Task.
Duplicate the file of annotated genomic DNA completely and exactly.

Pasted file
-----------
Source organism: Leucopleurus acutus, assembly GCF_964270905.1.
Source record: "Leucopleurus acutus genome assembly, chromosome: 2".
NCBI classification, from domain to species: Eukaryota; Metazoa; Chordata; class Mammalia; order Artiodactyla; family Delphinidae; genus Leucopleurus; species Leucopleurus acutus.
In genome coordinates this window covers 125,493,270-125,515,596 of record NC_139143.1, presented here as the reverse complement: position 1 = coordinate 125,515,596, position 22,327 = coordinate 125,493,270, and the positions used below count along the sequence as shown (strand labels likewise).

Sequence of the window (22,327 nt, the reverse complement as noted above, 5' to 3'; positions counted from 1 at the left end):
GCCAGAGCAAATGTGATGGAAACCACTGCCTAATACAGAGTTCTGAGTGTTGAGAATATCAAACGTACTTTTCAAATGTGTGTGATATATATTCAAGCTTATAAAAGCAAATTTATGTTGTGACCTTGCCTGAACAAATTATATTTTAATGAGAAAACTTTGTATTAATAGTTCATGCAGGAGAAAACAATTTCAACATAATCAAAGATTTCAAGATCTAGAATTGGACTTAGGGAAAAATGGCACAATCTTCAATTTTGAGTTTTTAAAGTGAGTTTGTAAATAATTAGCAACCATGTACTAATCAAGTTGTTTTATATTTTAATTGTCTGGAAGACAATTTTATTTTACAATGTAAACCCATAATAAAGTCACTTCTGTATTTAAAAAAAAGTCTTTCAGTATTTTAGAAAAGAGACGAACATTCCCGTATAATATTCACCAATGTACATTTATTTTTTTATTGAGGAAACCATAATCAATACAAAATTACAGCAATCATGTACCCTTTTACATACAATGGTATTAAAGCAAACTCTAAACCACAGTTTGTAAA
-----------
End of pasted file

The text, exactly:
Source organism: Leucopleurus acutus, assembly GCF_964270905.1.
Source record: "Leucopleurus acutus genome assembly, chromosome: 2".
NCBI classification, from domain to species: Eukaryota; Metazoa; Chordata; class Mammalia; order Artiodactyla; family Delphinidae; genus Leucopleurus; species Leucopleurus acutus.
In genome coordinates this window covers 125,493,270-125,515,596 of record NC_139143.1, presented here as the reverse complement: position 1 = coordinate 125,515,596, position 22,327 = coordinate 125,493,270, and the positions used below count along the sequence as shown (strand labels likewise).

Sequence of the window (22,327 nt, the reverse complement as noted above, 5' to 3'; positions counted from 1 at the left end):
GCCAGAGCAAATGTGATGGAAACCACTGCCTAATACAGAGTTCTGAGTGTTGAGAATATCAAACGTACTTTTCAAATGTGTGTGATATATATTCAAGCTTATAAAAGCAAATTTATGTTGTGACCTTGCCTGAACAAATTATATTTTAATGAGAAAACTTTGTATTAATAGTTCATGCAGGAGAAAACAATTTCAACATAATCAAAGATTTCAAGATCTAGAATTGGACTTAGGGAAAAATGGCACAATCTTCAATTTTGAGTTTTTAAAGTGAGTTTGTAAATAATTAGCAACCATGTACTAATCAAGTTGTTTTATATTTTAATTGTCTGGAAGACAATTTTATTTTACAATGTAAACCCATAATAAAGTCACTTCTGTATTTAAAAAAAAGTCTTTCAGTATTTTAGAAAAGAGACGAACATTCCCGTATAATATTCACCAATGTACATTTATTTTTTTATTGAGGAAACCATAATCAATACAAAATTACAGCAATCATGTACCCTTTTACATACAATGGTATTAAAGCAAACTCTAAACCACAGTTTGTAAA